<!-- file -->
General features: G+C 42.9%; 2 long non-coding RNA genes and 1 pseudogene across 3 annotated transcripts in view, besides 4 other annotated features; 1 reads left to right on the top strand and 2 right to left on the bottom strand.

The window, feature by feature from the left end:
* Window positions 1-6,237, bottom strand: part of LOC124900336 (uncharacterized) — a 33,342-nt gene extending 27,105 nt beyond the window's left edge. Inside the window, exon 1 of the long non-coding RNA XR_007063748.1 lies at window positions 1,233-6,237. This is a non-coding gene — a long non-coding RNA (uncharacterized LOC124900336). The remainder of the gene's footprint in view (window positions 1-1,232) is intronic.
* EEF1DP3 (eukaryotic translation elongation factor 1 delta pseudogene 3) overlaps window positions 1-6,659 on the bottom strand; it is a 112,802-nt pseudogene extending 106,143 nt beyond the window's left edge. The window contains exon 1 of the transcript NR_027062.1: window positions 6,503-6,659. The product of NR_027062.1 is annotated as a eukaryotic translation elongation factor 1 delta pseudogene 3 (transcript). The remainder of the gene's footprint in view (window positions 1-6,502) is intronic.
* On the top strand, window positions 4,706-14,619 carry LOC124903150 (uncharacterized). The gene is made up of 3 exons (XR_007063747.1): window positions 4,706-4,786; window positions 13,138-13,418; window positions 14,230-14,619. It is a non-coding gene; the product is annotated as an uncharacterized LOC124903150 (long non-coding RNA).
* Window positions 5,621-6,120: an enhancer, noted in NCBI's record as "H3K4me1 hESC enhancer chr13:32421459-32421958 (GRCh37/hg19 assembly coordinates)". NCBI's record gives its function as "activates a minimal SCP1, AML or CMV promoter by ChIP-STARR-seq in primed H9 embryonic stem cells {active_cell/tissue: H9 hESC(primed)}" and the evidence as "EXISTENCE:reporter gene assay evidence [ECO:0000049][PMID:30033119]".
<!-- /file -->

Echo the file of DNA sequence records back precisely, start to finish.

General features: G+C 42.9%; 2 long non-coding RNA genes and 1 pseudogene across 3 annotated transcripts in view, besides 4 other annotated features; 1 reads left to right on the top strand and 2 right to left on the bottom strand.

The window, feature by feature from the left end:
* Window positions 1-6,237, bottom strand: part of LOC124900336 (uncharacterized) — a 33,342-nt gene extending 27,105 nt beyond the window's left edge. Inside the window, exon 1 of the long non-coding RNA XR_007063748.1 lies at window positions 1,233-6,237. This is a non-coding gene — a long non-coding RNA (uncharacterized LOC124900336). The remainder of the gene's footprint in view (window positions 1-1,232) is intronic.
* EEF1DP3 (eukaryotic translation elongation factor 1 delta pseudogene 3) overlaps window positions 1-6,659 on the bottom strand; it is a 112,802-nt pseudogene extending 106,143 nt beyond the window's left edge. The window contains exon 1 of the transcript NR_027062.1: window positions 6,503-6,659. The product of NR_027062.1 is annotated as a eukaryotic translation elongation factor 1 delta pseudogene 3 (transcript). The remainder of the gene's footprint in view (window positions 1-6,502) is intronic.
* On the top strand, window positions 4,706-14,619 carry LOC124903150 (uncharacterized). The gene is made up of 3 exons (XR_007063747.1): window positions 4,706-4,786; window positions 13,138-13,418; window positions 14,230-14,619. It is a non-coding gene; the product is annotated as an uncharacterized LOC124903150 (long non-coding RNA).
* Window positions 5,621-6,120: an enhancer, noted in NCBI's record as "H3K4me1 hESC enhancer chr13:32421459-32421958 (GRCh37/hg19 assembly coordinates)". NCBI's record gives its function as "activates a minimal SCP1, AML or CMV promoter by ChIP-STARR-seq in primed H9 embryonic stem cells {active_cell/tissue: H9 hESC(primed)}" and the evidence as "EXISTENCE:reporter gene assay evidence [ECO:0000049][PMID:30033119]".